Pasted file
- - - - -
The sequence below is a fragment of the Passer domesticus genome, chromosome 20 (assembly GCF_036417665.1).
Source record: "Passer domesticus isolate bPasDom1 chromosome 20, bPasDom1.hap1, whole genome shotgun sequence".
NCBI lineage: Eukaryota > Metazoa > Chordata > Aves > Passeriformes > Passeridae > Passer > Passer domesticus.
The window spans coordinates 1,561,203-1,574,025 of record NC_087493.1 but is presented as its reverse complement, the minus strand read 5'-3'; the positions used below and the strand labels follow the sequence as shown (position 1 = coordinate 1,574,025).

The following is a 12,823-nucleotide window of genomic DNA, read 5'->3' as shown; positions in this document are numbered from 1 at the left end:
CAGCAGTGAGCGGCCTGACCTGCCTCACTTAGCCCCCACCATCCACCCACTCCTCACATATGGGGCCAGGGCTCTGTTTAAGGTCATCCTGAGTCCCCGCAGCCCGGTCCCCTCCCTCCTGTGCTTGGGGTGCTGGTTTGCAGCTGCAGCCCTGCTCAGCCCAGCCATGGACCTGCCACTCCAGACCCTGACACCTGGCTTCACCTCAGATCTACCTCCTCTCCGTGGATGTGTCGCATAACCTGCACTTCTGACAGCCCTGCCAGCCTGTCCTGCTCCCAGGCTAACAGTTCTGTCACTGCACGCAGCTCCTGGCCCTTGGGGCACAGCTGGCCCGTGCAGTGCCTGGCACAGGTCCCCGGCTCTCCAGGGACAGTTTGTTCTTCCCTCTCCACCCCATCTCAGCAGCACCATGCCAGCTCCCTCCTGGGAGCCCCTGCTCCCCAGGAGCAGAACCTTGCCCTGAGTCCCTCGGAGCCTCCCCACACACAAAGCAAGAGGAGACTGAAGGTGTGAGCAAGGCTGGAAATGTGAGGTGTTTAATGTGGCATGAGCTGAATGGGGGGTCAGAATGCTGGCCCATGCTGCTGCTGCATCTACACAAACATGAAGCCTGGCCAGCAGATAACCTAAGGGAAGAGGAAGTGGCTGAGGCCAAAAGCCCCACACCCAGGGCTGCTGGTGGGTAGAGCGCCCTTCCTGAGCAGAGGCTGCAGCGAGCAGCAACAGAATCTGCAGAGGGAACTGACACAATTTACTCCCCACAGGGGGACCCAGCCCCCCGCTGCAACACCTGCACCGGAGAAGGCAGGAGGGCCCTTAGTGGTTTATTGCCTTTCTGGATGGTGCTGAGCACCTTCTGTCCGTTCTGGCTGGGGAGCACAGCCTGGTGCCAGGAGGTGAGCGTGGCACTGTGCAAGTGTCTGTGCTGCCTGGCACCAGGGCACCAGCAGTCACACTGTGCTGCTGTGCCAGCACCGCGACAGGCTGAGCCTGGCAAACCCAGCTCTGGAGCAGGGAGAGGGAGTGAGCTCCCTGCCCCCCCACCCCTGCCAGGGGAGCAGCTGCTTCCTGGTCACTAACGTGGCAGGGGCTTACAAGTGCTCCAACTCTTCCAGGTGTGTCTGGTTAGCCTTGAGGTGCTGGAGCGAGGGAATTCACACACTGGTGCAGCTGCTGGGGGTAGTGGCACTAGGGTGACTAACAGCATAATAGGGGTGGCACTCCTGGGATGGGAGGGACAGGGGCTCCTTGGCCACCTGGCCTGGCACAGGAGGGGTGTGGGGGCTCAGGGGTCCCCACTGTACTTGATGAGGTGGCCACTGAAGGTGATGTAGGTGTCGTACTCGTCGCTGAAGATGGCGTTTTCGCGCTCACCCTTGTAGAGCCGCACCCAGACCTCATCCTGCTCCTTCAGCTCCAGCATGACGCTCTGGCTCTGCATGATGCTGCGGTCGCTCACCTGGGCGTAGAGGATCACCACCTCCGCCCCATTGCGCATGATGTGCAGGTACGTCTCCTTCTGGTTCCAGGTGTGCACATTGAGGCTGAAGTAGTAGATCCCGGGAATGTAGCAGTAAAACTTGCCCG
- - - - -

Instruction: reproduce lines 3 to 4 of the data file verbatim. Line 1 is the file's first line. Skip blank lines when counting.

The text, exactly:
NCBI lineage: Eukaryota > Metazoa > Chordata > Aves > Passeriformes > Passeridae > Passer > Passer domesticus.
The window spans coordinates 1,561,203-1,574,025 of record NC_087493.1 but is presented as its reverse complement, the minus strand read 5'-3'; the positions used below and the strand labels follow the sequence as shown (position 1 = coordinate 1,574,025).